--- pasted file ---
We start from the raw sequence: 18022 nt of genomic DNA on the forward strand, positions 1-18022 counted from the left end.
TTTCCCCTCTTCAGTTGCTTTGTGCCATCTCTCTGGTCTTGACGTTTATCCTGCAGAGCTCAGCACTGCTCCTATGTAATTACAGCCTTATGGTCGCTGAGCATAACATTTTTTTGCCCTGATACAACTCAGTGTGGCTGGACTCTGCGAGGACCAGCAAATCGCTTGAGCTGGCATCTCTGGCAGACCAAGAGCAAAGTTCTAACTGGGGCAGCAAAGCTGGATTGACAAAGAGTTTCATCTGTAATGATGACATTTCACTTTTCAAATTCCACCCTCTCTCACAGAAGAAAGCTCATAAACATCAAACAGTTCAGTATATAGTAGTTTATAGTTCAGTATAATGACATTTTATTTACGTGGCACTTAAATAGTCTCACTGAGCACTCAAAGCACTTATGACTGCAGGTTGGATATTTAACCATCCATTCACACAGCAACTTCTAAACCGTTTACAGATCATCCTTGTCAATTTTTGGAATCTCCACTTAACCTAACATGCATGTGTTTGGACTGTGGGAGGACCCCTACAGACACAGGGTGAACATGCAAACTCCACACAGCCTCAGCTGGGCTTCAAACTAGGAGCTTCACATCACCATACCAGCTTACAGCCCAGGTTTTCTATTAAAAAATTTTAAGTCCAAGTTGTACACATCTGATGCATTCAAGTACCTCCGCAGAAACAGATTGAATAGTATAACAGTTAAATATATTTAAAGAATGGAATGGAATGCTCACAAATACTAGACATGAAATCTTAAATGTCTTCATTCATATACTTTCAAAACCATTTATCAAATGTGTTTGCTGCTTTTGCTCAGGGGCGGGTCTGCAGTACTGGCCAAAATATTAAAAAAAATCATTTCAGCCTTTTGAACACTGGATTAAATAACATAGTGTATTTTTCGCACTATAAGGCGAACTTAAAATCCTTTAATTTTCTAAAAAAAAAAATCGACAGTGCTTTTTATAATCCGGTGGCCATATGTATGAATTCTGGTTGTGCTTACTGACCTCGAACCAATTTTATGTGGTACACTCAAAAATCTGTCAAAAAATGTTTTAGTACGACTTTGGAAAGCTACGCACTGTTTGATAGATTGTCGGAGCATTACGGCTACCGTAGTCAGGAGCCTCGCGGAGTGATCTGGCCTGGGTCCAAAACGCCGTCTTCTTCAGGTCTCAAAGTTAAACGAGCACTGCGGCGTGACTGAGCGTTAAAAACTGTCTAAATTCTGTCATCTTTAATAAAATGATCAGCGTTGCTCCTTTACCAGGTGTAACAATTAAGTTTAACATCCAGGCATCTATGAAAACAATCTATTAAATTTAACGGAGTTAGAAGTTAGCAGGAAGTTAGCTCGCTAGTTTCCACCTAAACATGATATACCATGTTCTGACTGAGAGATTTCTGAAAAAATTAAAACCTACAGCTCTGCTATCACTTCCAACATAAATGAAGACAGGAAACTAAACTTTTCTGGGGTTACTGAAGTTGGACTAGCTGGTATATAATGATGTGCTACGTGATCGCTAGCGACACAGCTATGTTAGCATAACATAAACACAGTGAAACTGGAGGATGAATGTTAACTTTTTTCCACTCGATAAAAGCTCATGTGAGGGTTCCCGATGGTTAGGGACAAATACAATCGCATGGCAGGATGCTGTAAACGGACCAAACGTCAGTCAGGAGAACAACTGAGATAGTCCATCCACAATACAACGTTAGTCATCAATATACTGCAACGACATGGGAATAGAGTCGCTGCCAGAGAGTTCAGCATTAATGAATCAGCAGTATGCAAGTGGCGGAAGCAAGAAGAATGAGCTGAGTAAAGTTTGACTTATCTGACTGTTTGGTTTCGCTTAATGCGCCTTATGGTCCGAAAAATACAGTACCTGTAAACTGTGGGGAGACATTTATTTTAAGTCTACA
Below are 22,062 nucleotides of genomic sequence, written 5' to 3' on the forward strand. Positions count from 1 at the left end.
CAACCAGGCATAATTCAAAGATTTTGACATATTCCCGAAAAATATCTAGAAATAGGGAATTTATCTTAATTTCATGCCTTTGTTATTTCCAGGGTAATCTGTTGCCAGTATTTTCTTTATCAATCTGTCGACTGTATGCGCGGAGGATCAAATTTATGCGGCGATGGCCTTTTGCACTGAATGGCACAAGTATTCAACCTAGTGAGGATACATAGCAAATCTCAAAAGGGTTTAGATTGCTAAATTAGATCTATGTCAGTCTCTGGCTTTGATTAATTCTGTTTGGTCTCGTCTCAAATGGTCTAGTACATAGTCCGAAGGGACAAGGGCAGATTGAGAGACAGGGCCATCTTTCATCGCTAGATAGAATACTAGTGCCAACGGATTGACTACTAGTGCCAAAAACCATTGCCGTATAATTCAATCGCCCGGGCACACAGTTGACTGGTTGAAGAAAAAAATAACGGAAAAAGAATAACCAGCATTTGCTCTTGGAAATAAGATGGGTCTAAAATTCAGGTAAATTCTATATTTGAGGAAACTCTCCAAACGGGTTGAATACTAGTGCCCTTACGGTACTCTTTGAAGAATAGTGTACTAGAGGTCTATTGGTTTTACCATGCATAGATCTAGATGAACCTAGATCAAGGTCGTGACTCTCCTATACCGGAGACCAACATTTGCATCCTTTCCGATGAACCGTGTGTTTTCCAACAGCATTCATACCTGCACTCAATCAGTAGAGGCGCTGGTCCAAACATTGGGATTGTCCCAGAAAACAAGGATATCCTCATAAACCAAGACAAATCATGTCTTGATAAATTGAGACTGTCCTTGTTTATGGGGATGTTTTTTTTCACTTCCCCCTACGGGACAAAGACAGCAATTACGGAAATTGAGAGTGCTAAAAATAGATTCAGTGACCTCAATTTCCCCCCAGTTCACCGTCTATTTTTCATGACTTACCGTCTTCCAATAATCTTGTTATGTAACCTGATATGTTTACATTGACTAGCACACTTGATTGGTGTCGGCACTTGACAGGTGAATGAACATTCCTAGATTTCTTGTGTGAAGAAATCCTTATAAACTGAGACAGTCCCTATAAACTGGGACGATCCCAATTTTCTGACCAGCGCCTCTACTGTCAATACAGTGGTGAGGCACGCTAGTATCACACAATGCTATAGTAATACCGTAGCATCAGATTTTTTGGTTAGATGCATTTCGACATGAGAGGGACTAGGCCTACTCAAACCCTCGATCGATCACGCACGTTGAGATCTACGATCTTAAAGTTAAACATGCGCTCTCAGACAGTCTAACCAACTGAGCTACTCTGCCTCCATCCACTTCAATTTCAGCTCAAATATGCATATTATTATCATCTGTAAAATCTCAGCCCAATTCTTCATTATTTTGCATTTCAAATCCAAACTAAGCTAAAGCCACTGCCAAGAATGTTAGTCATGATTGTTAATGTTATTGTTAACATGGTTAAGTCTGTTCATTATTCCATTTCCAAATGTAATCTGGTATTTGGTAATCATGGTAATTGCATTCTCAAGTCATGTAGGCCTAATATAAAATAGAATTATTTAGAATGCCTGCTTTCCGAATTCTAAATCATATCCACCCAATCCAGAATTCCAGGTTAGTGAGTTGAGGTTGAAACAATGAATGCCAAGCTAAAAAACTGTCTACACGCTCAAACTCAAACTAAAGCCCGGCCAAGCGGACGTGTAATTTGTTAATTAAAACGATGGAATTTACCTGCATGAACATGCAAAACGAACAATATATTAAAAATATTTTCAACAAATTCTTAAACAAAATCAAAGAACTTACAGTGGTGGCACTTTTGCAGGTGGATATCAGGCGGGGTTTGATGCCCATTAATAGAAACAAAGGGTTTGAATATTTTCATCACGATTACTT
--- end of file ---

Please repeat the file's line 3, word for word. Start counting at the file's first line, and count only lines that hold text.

Below are 22,062 nucleotides of genomic sequence, written 5' to 3' on the forward strand. Positions count from 1 at the left end.